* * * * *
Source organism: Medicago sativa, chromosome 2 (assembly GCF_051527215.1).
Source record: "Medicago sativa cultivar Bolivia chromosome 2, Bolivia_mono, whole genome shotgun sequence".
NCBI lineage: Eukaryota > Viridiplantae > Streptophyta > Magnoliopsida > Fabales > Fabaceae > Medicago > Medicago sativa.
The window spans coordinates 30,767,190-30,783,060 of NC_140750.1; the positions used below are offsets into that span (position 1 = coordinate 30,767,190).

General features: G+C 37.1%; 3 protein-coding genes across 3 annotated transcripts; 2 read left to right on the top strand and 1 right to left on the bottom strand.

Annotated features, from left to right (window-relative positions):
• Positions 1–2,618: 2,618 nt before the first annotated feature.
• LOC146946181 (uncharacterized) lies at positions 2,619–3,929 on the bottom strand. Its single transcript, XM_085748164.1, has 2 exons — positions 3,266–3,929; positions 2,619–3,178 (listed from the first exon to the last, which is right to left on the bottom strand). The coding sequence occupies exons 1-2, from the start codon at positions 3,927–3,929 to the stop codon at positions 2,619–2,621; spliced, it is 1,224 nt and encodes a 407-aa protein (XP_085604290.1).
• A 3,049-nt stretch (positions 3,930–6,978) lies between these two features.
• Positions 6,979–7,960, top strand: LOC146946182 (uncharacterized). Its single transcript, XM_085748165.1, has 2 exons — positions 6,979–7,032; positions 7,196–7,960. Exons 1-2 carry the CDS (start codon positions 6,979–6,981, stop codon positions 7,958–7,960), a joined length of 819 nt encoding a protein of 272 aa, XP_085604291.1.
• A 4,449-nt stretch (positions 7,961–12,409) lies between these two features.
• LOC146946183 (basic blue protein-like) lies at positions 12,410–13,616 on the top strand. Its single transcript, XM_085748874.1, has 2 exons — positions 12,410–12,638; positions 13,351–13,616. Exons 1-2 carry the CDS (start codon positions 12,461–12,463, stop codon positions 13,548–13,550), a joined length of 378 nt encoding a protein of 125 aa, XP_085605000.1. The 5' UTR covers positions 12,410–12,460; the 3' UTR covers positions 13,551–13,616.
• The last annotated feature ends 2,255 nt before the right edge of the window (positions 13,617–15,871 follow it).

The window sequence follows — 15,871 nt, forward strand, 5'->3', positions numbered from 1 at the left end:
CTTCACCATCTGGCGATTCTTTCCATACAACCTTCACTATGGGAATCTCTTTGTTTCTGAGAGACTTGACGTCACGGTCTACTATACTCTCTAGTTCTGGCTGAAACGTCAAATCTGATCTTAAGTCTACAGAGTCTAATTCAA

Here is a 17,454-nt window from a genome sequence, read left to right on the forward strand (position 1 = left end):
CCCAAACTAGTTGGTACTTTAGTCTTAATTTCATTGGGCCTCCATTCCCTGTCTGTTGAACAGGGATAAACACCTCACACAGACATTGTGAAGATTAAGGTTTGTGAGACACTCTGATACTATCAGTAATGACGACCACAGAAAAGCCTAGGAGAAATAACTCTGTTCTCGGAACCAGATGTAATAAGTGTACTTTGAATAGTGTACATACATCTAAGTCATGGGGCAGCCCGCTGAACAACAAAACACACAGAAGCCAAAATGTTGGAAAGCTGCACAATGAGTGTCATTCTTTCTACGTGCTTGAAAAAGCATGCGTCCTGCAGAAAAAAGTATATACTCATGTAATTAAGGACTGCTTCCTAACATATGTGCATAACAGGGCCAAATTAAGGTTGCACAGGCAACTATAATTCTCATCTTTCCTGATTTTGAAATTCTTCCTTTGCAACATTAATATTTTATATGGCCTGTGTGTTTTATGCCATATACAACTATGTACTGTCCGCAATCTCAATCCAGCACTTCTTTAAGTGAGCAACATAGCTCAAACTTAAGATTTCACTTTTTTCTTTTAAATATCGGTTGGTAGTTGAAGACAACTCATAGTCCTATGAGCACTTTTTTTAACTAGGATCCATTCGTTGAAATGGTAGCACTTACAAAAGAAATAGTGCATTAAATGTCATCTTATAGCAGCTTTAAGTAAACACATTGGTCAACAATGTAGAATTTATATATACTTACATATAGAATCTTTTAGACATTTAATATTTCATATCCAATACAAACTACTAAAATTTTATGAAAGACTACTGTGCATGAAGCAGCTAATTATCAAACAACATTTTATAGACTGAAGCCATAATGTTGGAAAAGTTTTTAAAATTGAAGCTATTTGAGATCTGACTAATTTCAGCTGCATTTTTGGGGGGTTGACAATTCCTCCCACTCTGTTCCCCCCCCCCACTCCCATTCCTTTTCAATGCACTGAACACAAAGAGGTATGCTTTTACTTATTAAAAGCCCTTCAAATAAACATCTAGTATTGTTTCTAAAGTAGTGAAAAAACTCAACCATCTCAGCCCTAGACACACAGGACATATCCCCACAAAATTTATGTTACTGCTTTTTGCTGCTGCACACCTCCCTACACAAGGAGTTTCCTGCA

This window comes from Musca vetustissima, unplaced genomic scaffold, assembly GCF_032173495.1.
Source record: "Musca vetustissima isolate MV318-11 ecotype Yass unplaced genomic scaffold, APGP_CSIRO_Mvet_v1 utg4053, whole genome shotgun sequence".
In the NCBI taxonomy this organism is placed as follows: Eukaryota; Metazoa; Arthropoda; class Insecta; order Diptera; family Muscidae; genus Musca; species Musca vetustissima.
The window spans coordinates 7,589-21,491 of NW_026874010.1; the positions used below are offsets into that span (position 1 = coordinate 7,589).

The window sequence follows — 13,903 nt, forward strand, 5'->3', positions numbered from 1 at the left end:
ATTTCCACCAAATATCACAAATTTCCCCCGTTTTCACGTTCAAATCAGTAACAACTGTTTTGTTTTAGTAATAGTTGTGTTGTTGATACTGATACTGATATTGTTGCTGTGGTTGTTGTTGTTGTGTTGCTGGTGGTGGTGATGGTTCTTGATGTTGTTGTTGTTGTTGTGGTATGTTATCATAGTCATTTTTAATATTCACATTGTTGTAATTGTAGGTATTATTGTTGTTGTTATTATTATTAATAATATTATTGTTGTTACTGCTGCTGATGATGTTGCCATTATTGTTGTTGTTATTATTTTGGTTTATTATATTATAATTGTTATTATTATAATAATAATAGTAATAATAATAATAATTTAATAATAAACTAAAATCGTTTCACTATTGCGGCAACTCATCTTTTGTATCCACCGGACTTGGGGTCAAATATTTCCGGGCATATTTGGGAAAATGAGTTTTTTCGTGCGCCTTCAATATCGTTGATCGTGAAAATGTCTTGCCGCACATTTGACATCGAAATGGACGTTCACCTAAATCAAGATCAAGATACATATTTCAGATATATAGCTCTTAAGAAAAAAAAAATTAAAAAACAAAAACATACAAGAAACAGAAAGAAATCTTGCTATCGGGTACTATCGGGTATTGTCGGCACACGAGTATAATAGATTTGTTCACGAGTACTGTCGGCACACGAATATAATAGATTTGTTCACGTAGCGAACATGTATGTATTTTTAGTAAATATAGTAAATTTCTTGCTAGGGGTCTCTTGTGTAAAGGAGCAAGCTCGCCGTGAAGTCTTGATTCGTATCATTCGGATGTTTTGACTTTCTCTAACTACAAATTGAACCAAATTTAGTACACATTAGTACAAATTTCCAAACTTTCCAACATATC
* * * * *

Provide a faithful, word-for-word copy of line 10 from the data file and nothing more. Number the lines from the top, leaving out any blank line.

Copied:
• Positions 6,979–7,960, top strand: LOC146946182 (uncharacterized). Its single transcript, XM_085748165.1, has 2 exons — positions 6,979–7,032; positions 7,196–7,960. Exons 1-2 carry the CDS (start codon positions 6,979–6,981, stop codon positions 7,958–7,960), a joined length of 819 nt encoding a protein of 272 aa, XP_085604291.1.